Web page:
Japanese restaurant proposed for Brookline's Kabbalah Centre location

Wicked Local, Boston/September 10, 2010

A Japanese sushi and steak house is proposed for Green Street in Brookline's Coolidge Corner, in a building that now houses the New York-based Kabbalah Centre.

Osaka Japanese Sushi & Steak House, which has been proposed for 14 Green St., would offer a full bar, room for 140 customers and possibly valet parking.

According to a draft memo from the Planning Board to the Zoning Board of Appeals, applicants Jianping Zheng and Dingzhi Chen proposed to convert the building to a Japanese hibachi restaurant, with seating for 140 customers and staffed with 30 workers.

It's unclear from the application what will happen to the Kabbalah Centre, which is based out of New York City, according to the secretary of state's corporation division. The TAB has contacted the center for comment.

The building's main level would have room for hibachi tables, a bar area and a sushi bar, while the basement would house the kitchen and storage area.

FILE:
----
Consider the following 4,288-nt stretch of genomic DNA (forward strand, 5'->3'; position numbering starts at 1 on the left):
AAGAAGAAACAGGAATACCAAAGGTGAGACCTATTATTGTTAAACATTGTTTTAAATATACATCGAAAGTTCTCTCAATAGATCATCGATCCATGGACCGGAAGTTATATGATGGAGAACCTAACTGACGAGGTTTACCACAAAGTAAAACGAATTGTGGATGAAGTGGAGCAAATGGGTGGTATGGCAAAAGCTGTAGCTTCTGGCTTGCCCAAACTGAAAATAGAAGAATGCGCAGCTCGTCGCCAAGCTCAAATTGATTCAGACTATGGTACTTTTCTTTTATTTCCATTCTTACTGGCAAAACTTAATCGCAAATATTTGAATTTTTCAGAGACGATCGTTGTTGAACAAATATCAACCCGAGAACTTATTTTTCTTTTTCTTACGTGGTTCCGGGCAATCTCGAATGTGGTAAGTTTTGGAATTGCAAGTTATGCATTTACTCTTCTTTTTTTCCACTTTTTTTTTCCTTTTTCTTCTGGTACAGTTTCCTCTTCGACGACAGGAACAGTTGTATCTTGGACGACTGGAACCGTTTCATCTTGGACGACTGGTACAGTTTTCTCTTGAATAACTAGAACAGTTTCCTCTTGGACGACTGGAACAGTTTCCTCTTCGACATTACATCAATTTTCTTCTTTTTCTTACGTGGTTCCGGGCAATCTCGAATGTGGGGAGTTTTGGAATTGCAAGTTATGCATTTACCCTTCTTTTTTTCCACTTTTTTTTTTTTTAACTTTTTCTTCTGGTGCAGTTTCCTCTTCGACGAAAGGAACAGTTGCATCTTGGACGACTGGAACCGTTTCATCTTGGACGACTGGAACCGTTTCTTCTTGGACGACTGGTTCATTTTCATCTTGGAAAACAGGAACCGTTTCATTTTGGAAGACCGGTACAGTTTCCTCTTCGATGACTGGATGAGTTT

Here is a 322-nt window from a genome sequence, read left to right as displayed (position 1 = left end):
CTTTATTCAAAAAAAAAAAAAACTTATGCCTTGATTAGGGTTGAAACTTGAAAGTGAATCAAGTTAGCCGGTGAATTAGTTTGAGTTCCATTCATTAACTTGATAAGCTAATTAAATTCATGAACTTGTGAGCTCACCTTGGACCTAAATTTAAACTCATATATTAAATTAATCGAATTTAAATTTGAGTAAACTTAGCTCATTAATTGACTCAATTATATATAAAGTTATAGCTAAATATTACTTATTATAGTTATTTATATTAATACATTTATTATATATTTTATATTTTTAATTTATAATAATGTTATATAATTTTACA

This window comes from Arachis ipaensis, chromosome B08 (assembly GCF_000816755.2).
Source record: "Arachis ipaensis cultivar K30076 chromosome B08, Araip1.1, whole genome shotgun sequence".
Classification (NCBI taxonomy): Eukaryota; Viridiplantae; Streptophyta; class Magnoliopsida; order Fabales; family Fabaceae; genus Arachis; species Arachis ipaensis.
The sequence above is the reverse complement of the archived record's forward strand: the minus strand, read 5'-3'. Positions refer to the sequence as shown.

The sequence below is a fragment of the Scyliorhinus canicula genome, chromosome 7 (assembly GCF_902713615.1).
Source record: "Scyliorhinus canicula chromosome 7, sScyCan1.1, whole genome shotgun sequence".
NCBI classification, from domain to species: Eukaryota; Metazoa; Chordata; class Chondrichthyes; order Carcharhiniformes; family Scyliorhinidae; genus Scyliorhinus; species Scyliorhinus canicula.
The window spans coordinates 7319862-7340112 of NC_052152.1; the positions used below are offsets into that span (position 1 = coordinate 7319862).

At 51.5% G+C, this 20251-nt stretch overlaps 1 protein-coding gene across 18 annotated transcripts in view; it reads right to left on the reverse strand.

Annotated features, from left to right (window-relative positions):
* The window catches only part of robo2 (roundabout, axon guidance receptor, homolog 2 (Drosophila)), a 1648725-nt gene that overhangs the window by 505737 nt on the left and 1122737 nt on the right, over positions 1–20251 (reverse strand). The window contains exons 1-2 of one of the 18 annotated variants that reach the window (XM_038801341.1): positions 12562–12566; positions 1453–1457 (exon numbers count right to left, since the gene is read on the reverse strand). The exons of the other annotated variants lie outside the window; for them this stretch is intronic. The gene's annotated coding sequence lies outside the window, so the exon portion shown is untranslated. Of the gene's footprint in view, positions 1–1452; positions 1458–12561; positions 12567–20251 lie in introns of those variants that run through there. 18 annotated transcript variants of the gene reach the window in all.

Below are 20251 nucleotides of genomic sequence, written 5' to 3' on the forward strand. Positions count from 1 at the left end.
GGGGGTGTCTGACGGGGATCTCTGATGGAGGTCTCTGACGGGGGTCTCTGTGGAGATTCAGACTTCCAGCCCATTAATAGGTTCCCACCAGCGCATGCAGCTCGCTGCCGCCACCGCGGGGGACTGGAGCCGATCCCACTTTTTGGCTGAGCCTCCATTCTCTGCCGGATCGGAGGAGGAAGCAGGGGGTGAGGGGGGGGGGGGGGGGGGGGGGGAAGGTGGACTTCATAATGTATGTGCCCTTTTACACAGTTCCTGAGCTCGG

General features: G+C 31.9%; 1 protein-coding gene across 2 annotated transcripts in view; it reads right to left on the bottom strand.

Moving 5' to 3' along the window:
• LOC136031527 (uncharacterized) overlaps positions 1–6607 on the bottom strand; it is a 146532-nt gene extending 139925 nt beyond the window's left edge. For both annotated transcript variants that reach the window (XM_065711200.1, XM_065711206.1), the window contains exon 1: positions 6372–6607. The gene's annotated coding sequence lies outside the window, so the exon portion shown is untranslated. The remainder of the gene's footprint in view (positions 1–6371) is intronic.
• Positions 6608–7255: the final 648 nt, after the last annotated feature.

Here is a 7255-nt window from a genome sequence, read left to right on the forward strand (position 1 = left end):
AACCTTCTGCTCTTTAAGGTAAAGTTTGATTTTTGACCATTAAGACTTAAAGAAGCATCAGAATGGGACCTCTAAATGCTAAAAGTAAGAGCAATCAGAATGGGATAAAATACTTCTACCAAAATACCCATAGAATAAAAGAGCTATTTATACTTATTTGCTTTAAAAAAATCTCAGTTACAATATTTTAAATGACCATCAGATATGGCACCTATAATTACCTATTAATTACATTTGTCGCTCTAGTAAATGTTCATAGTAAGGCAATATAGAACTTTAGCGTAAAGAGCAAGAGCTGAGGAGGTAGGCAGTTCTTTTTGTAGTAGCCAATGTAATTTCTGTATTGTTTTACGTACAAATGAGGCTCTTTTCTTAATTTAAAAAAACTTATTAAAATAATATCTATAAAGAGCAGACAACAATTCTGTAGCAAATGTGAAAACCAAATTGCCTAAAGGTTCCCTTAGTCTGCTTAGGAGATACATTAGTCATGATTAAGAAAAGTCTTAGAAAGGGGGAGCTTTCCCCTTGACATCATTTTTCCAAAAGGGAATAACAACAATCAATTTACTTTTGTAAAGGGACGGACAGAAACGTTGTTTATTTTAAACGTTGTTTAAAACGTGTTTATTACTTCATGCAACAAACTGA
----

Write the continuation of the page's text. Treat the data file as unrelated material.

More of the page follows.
The applicants said they'd provide MBTA passes to workers, and offer valet parking to customers. There is no room for customer parking on the property.

The Planning Board is set to discuss the proposed restaurant on Sept. 16, and the Zoning Board of Appeals will review it on Sept. 23. Selectmen are scheduled to review whether to issue an all-kinds liquor license on Sept. 21.

This isn't the first time the property was eyed for a restaurant. In 1998, the Planning Board voted against a plan to convert the property from an office building into an 80-seat restaurant.

The town's building commissioner, Michael Shepard, and the applicants disagree on what kind of building the Kabbalah Centre is - Shepard said it serves a religious use, while the applicants say it's a bookstore.

The difference in uses would affect the number of parking spaces required under the town's zoning bylaw. Right now, the building doesn't require parking because of its religious use. But office space under the bylaw requires parking, the amount of which is determined by square footage of each floor of a building.

According to the memo, that means 28 spaces will be required for the restaurant if its use is changed from religious to office space, and a variance will be needed under the bylaw.

But if the applicants get their way, the parking requirement would fall to 18 spaces, and they would ask the Zoning Board to eliminate many of the required spots through a special permit from the Zoning Board.

To see more documents/articles regarding this group/organization/subject click here.